b)      Investments: Under this head, various investments made such as investments in government securities or trust securities; investment in share, etc. are to be shown separately in the balance sheet.
c)       Current Assets: Loans and advances: Current assets include interest accrued on investments, inventories, etc.
d)      Miscellaneous Expenditure: The expenditure which has not been written of fully its balance is shown under this heading. These expenses include preliminary expenses, advertisement expenditure, discount on issue of share debentures, share issue expenses, etc.
e)      Profit and Loss Account: When the Profit and Loss account shows a debit balance, i.e., loss which could not be adjusted against general reserves, the same is shown as a last item on the assets side.

Liabilities Side:
a)      Share Capital: It is the first item on the liabilities side of the balance sheet and show details of authorised capital and issued and paid-up capital in terms of the number and amount of each type of share, and so also the amounts if call in arrears and the forfeited shares.
b)      Reserves and Surplus: This item includes various reserves such as capital reserves, capital redemption reserves, balance of securities premium account, General Reserve, credit balance of profit and loss account, and other reserve, specifying the nature of each reserve and the amount in respect thereof including the addition during the current year.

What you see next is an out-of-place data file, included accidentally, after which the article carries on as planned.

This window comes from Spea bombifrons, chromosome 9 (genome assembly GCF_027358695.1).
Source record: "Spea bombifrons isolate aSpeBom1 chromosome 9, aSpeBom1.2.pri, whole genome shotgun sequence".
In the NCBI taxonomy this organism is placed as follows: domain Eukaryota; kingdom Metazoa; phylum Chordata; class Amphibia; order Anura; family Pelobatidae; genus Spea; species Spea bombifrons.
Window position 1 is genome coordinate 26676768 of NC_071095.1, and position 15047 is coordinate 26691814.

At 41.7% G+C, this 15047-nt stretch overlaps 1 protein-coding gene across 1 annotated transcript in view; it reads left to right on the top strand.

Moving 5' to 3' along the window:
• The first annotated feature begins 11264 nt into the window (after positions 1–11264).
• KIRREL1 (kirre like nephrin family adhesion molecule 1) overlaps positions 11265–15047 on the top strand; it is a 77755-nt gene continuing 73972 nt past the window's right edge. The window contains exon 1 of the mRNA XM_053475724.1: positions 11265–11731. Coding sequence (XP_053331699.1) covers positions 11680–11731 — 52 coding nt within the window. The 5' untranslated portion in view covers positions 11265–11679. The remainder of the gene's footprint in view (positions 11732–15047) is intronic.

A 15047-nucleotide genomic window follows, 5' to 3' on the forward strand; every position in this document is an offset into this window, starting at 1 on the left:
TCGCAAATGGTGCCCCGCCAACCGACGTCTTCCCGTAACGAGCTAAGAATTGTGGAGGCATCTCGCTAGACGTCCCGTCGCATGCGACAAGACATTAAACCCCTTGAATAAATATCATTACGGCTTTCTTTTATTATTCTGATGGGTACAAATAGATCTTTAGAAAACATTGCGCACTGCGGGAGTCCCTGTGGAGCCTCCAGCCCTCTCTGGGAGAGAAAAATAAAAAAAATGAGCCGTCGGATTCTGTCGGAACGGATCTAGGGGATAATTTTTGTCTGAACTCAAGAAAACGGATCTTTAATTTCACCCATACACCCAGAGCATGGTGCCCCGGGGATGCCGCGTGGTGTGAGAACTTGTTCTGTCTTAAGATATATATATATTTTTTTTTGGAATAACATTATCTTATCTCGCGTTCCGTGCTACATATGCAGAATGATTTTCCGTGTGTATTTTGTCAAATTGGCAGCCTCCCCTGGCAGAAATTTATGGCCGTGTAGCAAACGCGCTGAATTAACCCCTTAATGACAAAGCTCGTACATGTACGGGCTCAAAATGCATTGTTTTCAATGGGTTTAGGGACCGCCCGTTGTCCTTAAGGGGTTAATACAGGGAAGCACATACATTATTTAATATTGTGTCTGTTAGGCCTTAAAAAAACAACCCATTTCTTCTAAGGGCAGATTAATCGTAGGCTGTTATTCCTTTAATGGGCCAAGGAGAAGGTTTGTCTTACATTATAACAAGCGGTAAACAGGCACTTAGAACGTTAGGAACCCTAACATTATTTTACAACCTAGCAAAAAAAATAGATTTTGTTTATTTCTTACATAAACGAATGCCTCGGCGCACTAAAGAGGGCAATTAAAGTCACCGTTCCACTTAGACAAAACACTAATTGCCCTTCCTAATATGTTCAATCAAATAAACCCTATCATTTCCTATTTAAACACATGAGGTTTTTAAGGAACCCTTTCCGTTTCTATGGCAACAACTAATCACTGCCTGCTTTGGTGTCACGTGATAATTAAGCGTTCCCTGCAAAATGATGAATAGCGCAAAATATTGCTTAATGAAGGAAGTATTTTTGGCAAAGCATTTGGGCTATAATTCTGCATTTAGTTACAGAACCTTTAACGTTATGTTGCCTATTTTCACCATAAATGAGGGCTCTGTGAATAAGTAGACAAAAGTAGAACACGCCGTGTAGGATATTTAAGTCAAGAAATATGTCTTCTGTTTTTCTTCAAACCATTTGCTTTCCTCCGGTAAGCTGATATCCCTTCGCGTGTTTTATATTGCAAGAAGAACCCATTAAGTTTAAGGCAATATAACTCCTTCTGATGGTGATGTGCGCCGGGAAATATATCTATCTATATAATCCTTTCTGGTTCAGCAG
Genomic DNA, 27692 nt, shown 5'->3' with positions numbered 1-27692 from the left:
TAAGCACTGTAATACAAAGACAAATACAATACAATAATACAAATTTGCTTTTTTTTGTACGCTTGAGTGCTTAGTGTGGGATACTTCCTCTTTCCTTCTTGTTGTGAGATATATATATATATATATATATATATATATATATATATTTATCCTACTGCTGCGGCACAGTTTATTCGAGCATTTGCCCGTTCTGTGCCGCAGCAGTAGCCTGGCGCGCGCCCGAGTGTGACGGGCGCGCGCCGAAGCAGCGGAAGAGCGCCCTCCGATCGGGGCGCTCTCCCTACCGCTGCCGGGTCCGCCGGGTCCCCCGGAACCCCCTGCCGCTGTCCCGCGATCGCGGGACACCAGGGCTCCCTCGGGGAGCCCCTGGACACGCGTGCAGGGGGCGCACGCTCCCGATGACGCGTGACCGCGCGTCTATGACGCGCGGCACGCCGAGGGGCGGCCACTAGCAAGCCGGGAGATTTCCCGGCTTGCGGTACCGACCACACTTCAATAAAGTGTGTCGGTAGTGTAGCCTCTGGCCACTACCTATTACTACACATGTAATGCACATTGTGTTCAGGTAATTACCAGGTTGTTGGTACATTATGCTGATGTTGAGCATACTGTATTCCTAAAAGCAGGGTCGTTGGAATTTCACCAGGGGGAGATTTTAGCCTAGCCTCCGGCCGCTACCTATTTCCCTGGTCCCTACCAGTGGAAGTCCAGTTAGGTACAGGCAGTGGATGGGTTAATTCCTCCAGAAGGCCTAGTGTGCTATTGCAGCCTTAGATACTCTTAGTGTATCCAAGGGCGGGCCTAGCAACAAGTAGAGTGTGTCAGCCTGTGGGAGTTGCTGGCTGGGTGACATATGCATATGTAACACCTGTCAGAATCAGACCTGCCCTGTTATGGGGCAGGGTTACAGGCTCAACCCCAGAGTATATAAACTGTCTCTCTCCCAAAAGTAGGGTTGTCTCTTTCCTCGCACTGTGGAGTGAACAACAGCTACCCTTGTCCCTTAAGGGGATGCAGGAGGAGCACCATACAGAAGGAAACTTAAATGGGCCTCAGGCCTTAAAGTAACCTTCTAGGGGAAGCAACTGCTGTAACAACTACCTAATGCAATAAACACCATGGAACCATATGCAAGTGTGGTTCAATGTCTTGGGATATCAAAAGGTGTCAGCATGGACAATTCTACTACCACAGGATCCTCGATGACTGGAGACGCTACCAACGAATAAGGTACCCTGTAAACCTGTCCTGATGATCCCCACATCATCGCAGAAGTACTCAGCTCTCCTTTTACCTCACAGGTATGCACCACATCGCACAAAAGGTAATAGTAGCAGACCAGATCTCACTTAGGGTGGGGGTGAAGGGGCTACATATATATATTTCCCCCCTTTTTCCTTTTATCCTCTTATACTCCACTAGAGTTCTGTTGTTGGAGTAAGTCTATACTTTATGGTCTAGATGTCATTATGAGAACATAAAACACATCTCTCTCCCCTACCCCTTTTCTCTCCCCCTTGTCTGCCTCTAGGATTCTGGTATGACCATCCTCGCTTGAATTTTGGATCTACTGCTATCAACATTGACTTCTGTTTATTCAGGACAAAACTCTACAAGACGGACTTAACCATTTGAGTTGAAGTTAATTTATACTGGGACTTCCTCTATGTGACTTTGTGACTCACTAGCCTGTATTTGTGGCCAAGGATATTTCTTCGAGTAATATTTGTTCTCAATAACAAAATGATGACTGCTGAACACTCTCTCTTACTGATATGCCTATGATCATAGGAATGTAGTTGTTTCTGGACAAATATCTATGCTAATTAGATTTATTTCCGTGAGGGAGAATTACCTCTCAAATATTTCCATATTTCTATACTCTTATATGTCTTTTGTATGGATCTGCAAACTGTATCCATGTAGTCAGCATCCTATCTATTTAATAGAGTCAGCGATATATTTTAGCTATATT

c)       Secured loans: Long-term loans, which are taken against some security, are included under this head. Debentures and secured loans and advances from banks, subsidiary companies, etc., are fall under this category and are shown separately under this head.
d)      Unsecured Loans: Loans and advances for which no security is given are shown under this heading. This item includes public deposits, unsecured loans and advances from subsidiary companies, short-term loans and advances and other loans and advances from banks.
e)      Current Liabilities and Provisions: Current liabilities refer to such liabilities, which mature within a period of one year.

Users of Financial Statements:
Users of accounting information may be categorised into
(1) Internal Users; and
(2) External Users.

(1) Internal Users:
                (i) Owners: Owners contribute capital in the business and they are always exposed to risk. In view of risk involved, the owners are always interested in knowing the profitability and financial strength of the company.
                (ii) Management: Managers has the responsibility to not only safeguard the owner’s investment but also to increase the value of business. Financial statements help the management to find out the overall as well as segment-wise efficiency of the business. It helps them in decision making as well as in controlling and self evaluation.
                (iii) Employees and Workers: Employees and workers are entitled to bonus at the yearend besides the salary and wages which is directly linked with the profits of the enterprise. Therefore, the employees and workers are interested in financial statements.

(2) External Users: